As r2pipe’s Go implementation doesn’t support easy capture of stderr and stdout, we write this to a temporary file, which we’ll consume in the next part of the code. Had we chosen to implement the XOR decryption natively in our code, we could have avoided that, but seeing how to deal with stdout when using r2pipe and Go is a useful exercise for other scripts.

func writeCommentAtLoc(loc string) {
     readCmd := fmt.Sprintf("CCu `!cat -v /tmp/rxorb.txt | sed 's/\\(.*\\)/\"\\1\"/g'` @ %s", loc)    

Our decoded string is now sitting in a file in /tmp. In the function above we do two things with one command: we read the string into a buffer and we write it out as a comment at the disassembly address in the file under analysis. The sed code is another work around for wrapping the string in quotes so that any special characters in the string do not get interpreted by the r2 shell when we pass it back.

func printCommentAtLoc(loc string) {
     pdCmd := fmt.Sprintf("pd 1 @ %s", loc)   // [3]
     pdStr, _ := r2p.Cmd(pdCmd)

We next implement a function that will print out the disassembly along with the commented string to the r2 prompt. At [3], the “pd 1” command tells r2 to print one line of disassembly from the given address.

Finally, we implement our main() function that will call all this code as well as handle cleaning up the temporary file now that we’re done.

func main() {
     key := "0x30"
     addr, err := r2p.Cmd("s") 			// [4] 's' = return current address
     decryptStrAtLoc(addr, key)

     delCmd := fmt.Sprintf("!rm /tmp/rxorb.txt")  // clean up the temp file
     if err != nil {
     defer r2p.Close()

Note that at [4], due to the simplicity of the command, we just supplied the command directly to r2p.Cmd rather than format a separate string. The entire script can be found here.

Using the Script

To use the script, build the decode.go program and take a note of the output path. Open an r2 session with the target binary and at the prompt type:

#!pipe /usr/local/bin/godec/decode # change the path to suit

If you hit return now, you’ll likely see an error and then some disassembly.

The script returns an error from sed
The script returns an error from sed

That’s because we have executed the script while located at an address that does not contain any strings to consume. Let’s find an encrypted string and try again. The r2 command izz~== will output any strings in the binary that contain “==” – a common padding for base64-encoded strings.

 Executing izz~== at the r2 prompt
Executing izz~== at the r2 prompt

Let’s seek to location 0x100016bdb to test our decryption program.

We can see that our decoder has appended a comment containing the decrypted string, which looks like the beginning of a LaunchAgent or LaunchDaemon plist. Great! Let’s try again, this time feeding it all the strings that contain “==” in one go. Try this:

#!pipe /usr/local/bin/godec/decode @@=`izz~==[2]`

Here’s an example of the output:

At this point, since the #!pipe command is awkward to remember and type out every time, you might want to create an alias and/or macro for that.

$dec=#!pipe /usr/local/bin/godec/decode
(script x;  #!pipe $0)

The $dec alias allows us to call this particular script easily, while the script macro allows us to pass in any script path as an argument to the #!pipe command.

Note that we didn’t decode all encrypted strings in the binary. We could iterate over all strings (including non-encrypted ones) with something like $dec @@=`izz~cstring` but that will lead to errors. The right way to approach this would be to add code to our program that determines whether the string at the current address is a valid base64 encoded string or not. We’ll leave that as an exercise for the reader.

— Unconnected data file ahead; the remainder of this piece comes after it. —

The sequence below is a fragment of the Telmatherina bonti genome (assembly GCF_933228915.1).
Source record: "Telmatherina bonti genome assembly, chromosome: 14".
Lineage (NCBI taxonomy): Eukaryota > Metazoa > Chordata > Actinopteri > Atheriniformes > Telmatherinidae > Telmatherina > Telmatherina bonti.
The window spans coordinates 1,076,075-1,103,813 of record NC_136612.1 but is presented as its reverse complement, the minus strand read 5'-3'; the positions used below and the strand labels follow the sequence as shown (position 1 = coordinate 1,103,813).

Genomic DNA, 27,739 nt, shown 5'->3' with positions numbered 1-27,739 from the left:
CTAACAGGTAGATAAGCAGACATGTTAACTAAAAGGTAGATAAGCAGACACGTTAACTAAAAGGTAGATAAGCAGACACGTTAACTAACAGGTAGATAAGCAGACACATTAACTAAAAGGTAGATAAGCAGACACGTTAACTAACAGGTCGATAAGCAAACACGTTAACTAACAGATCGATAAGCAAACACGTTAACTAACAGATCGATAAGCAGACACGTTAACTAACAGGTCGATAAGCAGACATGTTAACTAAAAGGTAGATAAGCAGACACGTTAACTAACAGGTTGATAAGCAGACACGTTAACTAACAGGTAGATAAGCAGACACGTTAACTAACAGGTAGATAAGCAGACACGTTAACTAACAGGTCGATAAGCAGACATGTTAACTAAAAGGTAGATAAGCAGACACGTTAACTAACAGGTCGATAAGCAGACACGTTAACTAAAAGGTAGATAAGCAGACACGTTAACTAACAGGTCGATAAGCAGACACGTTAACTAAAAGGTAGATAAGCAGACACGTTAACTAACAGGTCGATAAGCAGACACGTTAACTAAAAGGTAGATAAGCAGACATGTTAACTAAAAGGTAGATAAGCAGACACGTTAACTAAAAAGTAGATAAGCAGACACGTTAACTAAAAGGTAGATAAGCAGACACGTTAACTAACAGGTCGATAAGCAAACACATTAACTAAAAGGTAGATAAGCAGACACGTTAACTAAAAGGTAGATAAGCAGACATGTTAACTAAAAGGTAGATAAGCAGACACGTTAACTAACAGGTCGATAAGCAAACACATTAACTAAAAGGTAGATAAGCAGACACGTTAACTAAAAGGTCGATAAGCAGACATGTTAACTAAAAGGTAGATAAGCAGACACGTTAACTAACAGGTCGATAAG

Our script could also do with some other improvements: passing the key as an argument would make it more reusable, and of course, there are many points where we lazily use r2 to shell out rather than using Go’s own os package, but for now, this simple script will handle the job it was intended for and is simple to repurpose or build on.

Running a Script Without an Interactive radare2 Prompt

Sometimes you just need to run a script and get the results without needing an interactive r2 prompt. You can tell r2 to execute a script on a binary, either before or after loading the binary, with the -i and -I flags, respectively. The -q option will tell r2 to quit after running the script.

r2 -Iq <script file> <binary>

You can also do the same thing with commands, aliases and macros directly without using a script, using the -c option. For example, this will print out the result of the meta macro without leaving you in an r2 session:

r2 -qc ".(meta)" /bin/ls

Batch Processing Files with a radare2 Script

If you want to process a number of files without having to start an r2 session for each one, you can pass the file path to your script as an argument when you call r2pipe as follows:

func main() {
	args := os.Args
	if len(args) < 2 || len(args) > 2 {
		fmt.Printf("Usage: Provide path to a binary.")

	argPath := os.Args[1]
	r2p, err := r2pipe.NewPipe(argPath)
	defer r2p.Close()
	r2p.Cmd("aaa") // run analysis
	// do your stuff
	// write results to file or stdout

You can now process all files in a folder from the command line with something like:

% for i in ./*; do my_r2pipe_script $i; done 


In this post, we’ve learned a number of useful skills. We’ve seen how to automate tasks like grabbing disassembly, adding comments, and decoding strings, and we have navigated some of the complexities of dealing with stdout when using Go to drive r2pipe.

We’ve looked at how to pass file paths as arguments and how to run scripts, commands and macros without opening an interactive radare2 session. With a good understanding of the r2 commands explored throughout this series, you should now be able to readily adapt these skills to other automation tasks.

References and Further Reading

R2pipe – The Official Radare2 Book
Radare2-r2pipe-api repository
Radare2 Python Scripting
Automating RE Using r2pipe
Decrypting Mirai configuration With radare2
Running r2Pipe Python in batch
Scripting r2 with Pipes